The Leadership Corps will link professionally trained health services managers with individuals from organizations in developing countries to promote on-the-job management training and leadership development.
As part of this commitment, volunteers in the Leadership Corps will be recruited from existing industry personnel and the fast growing cadre of retired, retiring, and semi-retired executives. Volunteers will be screened for selection into the Corps and then matched with indiviuals based on the needs of the individual and the skill set and time availability of the volunteers. Volunteers will work side-by-side with individuals to build managerial and leadership capacity through training in specific management competencies. Additionally, volunteers will work on projects identified through needs assessments and predeployment consultations with partner organizations. Volunteers will serve in-country for a minimum of three months per year and will be asked to commit to an ongoing relationship with the in-country partner to support leadership development over time.
The Leadership Corps pilot will be conducted in 25 organizations in 10 communities serving the broadest possible population, i.e., economic base, population density, availability to services, culture/language differences, health status, and other demographic considerations. The Corps will recruit, train, and place 50 highly competent healthcare leaders for service in Kenya during the pilot.
Volunteers in the Leadership Corps will be recruited from existing industry personnel, and the rapidly growing cadre of retired, retiring, and semi-retired executives, including military personnel. Volunteers will be screened for selection into the Corps and then matched with NGOs based on their skill set and time commitment. Volunteers will work side-by-side with NGOs to build managerial and leadership capacity through training in specific management competencies. Additionally, volunteers will work on projects identified through needs assessments and predeployment consultations with NGOs. Volunteers will serve in-country for a minimum of three months per year.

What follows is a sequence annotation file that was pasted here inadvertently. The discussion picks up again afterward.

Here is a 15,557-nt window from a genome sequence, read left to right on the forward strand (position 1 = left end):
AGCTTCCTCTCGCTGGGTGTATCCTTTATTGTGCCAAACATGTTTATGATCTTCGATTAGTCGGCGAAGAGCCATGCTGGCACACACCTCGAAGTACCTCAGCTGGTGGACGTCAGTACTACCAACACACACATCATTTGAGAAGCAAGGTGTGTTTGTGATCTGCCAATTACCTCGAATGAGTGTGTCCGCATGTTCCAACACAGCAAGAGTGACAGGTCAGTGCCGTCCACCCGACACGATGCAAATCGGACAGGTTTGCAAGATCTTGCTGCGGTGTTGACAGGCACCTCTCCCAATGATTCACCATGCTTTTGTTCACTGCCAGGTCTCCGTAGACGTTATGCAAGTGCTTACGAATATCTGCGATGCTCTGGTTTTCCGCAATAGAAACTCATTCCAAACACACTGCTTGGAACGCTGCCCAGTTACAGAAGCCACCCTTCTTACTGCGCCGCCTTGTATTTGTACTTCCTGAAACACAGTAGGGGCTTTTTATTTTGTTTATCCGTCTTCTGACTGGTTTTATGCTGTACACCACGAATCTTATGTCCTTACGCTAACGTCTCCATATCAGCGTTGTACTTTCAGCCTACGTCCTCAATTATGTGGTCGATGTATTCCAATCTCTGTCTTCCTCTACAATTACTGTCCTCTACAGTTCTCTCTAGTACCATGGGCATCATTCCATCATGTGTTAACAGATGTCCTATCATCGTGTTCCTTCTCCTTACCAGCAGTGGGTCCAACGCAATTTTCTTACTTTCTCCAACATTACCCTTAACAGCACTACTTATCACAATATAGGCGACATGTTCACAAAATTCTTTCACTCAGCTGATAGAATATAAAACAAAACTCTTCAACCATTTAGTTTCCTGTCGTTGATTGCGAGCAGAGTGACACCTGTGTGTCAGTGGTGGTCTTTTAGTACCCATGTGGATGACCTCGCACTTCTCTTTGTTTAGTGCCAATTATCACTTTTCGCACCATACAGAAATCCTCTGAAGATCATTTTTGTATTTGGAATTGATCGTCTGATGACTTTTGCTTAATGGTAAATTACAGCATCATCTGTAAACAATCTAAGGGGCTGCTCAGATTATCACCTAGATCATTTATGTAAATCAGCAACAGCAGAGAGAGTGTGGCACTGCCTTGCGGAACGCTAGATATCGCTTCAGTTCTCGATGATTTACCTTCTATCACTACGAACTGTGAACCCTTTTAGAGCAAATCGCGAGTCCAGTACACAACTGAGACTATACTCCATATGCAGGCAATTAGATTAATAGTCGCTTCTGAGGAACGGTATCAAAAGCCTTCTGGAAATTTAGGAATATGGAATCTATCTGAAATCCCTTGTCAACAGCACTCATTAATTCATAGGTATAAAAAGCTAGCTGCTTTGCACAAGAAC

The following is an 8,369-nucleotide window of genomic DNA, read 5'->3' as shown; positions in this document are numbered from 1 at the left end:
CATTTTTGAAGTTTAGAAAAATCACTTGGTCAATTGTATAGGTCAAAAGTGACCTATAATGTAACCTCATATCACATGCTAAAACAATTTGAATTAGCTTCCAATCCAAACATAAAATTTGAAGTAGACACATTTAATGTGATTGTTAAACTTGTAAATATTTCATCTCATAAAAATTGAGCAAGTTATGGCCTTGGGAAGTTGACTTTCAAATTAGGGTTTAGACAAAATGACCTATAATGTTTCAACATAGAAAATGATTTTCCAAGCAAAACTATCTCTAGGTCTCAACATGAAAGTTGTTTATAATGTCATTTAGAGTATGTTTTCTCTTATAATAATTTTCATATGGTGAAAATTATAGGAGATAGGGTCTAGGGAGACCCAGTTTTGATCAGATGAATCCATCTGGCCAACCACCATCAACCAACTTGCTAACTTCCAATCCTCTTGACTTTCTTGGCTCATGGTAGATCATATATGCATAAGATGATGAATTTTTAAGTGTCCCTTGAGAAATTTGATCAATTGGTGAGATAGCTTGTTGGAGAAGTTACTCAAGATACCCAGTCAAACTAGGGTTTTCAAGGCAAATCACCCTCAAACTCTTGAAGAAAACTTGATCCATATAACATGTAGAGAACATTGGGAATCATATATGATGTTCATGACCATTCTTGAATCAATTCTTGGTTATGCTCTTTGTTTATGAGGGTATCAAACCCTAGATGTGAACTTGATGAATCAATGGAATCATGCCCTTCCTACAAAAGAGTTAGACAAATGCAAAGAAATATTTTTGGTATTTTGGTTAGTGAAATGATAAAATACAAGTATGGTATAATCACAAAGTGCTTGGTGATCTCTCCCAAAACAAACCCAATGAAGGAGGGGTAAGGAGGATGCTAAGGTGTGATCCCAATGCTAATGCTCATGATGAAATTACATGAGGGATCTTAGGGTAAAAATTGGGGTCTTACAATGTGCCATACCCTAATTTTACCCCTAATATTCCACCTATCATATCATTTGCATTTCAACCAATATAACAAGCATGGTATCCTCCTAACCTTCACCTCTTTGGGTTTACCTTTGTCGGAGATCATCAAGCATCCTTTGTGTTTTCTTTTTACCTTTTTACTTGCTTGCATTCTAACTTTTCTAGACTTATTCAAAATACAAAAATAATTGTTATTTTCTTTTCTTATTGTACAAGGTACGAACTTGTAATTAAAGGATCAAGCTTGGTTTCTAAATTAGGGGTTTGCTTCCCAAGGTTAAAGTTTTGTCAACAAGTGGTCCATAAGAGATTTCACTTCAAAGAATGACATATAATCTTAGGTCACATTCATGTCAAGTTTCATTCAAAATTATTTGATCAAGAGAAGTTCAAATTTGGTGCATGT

Mr. Charles Evans, FACHE, the President and Founder, will direct the Leadership Corps. He will be assisted by a small staff responsible for Volunteer Development, Project Development, Communications, and Financial Systems. Mr. Evans, together with this staff, will consult with Kenyan NGOs to perform need assessments, conduct predeployment discussions, and monitor and measure progress on the Corps' activities.
In Phase I of the pilot, the Leadership Corps will develop the infrastructure, systems, operating policies and procedures, and identify, recruit, and prepare the teams that will deliver the Corps' training objectives. This step will be completed by 1st quarter, 2009. The operational phase of the pilot will begin in 2nd quarter, 2009, in Kenya and will include documentation of the impact of the Corps' work with Kenyan organizations regarding efficiency of resources used including workforce enhancement, financial performance, time utilization, and the number of people served. Note that the impact on actual health status will require a longer period of time to study. In 3rd quarter 2010, a review will be conducted to critique the Corps' efforts, including lessons learned, opportunities to improve, and significant next steps necessary to implement the Corps globally.
According to the WHO, 'the management of health care is a pivotal factor in the delivery of effective health service with growing recognition of the key role that non-clinical activities play in the way that health care is delivered. Management effectiveness is crucial in all health care settings: hospitals, primary health care clinics, mobile units, laboratories and pharmacies.' There is, however, a shortage of trained healthcare managers in many parts of the world.